I sent you my proposal some days ago, but you did not response me. Ok, no problem forget all previous matter, We want you to publish a post in your site related to exams or certification in which you are required to add our site link which is “www.xxxx“. We will be paid $30 for one post. If you are interested then please let me know because we start to work on it as soon as possible. We will hope to get positive response
from your site.”
with best regards,
I don’t even know where to start. And I won’t. It’s not worth my time to dissect this email — it’s obvious what’s wrong with it, on so many levels.
You would think that by now brands and PR and marketing people have had an earful of bloggers complaining about the ridiculous — and frankly insulting — pitches that are flooding our email inboxes.
Every day, I spend an average of an hour or more going through emails sent from marketing and PR firms, and small businesses. After I initially always responded with “I’m completely booked, but thank you for thinking of me,” I have decided that I simply don’t have time for that anymore.
I don’t have an assistant I can delegate responding to emails to — because even having to explain what I need the assistant to do would take too long.
Enough is enough.
I’m not a product review or giveaway blog — I do them only for my readers’ enjoyment if I think the product or service that is being offered would be of value to them.
I have said it before: I’d be happy to never write another review or giveaway — they are extra work for me. And I might get to the point where I don’t offer them anymore if I don’t feel that enough readers respond to them with interest.
I’m also not a news outlet that has to fill pages — I’m not interested in doing your work and writing a post about your latest product! No, I don’t have time to mention it! Why should my readers suffer through news releases of unrelated stuff? Because that’s what it is, always, info about totally unrelated things that have nothing to do with my blog.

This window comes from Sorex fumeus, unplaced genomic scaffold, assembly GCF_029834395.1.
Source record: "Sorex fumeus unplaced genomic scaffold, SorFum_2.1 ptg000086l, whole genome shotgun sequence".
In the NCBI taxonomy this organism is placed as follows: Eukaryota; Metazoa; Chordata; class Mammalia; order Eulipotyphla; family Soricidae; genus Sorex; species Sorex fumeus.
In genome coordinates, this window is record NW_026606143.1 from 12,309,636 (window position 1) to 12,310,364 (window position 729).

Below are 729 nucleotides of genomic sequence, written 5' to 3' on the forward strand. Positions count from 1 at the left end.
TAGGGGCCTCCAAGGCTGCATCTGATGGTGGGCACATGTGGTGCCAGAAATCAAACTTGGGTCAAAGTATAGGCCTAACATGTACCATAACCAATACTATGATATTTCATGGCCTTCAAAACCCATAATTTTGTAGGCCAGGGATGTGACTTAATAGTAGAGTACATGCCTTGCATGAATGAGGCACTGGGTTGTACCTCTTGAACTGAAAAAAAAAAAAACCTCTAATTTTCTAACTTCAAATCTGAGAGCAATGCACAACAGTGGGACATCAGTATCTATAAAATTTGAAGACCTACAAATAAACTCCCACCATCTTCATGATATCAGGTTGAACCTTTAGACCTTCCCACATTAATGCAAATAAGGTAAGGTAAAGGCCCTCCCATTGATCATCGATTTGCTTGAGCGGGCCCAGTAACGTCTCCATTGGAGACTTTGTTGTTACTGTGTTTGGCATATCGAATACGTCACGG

My new rules about how I handle unsolicited emails:
- If you don’t hear back from me, be assured that I read your email but that I’m not interested in exchanging links or writing a blog post for you for $10. I’m also not going to promote the beef council, fruit juice full of dyes, or the next Wii game — you should know that I’m a vegetarian, avoid food dyes and other unhealthy food, and detest video games.
- Do NOT write me another email making sure I got the first one — I got it and am not interested, but telling you that will eat away another three minutes of my already limited time.
- If I have never heard of you before, I will unsubscribe from ever getting another email from you if there is such a link in your email — if not, I will mark you as spam.
- If your email starts with “For Immediate Release,” I won’t bother reading it and hit “spam” instead. I did not ask to be contacted by you, and I also did not ask to be put on a media list that someone sold you. I have plenty of my own content I want to post if I could just find the time — and your irrelevant email is not helping!
It’s very simple: unless you are interested in paying me for my blogging work or social media consulting, or want to advertise on Dagmar’s momsense, please don’t contact me.
Amy from Mom Spark wrote a related post just a few days ago: Bloggers Don’t Want Cars, They Want Respect.
Yes, more respect would be appreciated. If you are seriously coming across bloggers who want a car, you are working with the wrong bloggers. We work for much less, but we want to be compensated for our influence we’ve worked very hard to build and the expertise we have to offer.
How do you handle the many unsolicited emails with unrelated pitches cluttering your inbox?